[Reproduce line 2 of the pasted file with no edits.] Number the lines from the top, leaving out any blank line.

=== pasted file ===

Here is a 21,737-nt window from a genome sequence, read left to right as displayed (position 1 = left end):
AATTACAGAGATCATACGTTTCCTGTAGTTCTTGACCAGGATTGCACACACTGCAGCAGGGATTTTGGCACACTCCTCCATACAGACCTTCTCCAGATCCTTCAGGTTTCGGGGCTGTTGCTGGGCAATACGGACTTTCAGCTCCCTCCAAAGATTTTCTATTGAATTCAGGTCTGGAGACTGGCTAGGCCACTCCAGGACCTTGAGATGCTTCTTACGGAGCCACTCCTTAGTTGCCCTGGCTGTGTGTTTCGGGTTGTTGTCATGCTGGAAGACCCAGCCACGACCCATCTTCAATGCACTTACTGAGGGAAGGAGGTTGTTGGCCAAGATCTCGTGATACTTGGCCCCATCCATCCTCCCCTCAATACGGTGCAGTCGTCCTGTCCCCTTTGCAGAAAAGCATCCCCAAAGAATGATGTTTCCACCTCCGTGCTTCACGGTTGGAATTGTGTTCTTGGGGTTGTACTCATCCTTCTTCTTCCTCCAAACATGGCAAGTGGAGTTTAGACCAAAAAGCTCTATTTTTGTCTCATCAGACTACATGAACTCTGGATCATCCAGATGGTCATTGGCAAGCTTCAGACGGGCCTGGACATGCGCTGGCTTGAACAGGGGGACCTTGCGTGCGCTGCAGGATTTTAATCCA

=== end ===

AATTACAGAGATCATACGTTTCCTGTAGTTCTTGACCAGGATTGCACACACTGCAGCAGGGATTTTGGCACACTCCTCCATACAGACCTTCTCCAGATCCTTCAGGTTTCGGGGCTGTTGCTGGGCAATACGGACTTTCAGCTCCCTCCAAAGATTTTCTATTGAATTCAGGTCTGGAGACTGGCTAGGCCACTCCAGGACCTTGAGATGCTTCTTACGGAGCCACTCCTTAGTTGCCCTGGCTGTGTGTTTCGGGTTGTTGTCATGCTGGAAGACCCAGCCACGACCCATCTTCAATGCACTTACTGAGGGAAGGAGGTTGTTGGCCAAGATCTCGTGATACTTGGCCCCATCCATCCTCCCCTCAATACGGTGCAGTCGTCCTGTCCCCTTTGCAGAAAAGCATCCCCAAAGAATGATGTTTCCACCTCCGTGCTTCACGGTTGGAATTGTGTTCTTGGGGTTGTACTCATCCTTCTTCTTCCTCCAAACATGGCAAGTGGAGTTTAGACCAAAAAGCTCTATTTTTGTCTCATCAGACTACATGAACTCTGGATCATCCAGATGGTCATTGGCAAGCTTCAGACGGGCCTGGACATGCGCTGGCTTGAACAGGGGGACCTTGCGTGCGCTGCAGGATTTTAATCCA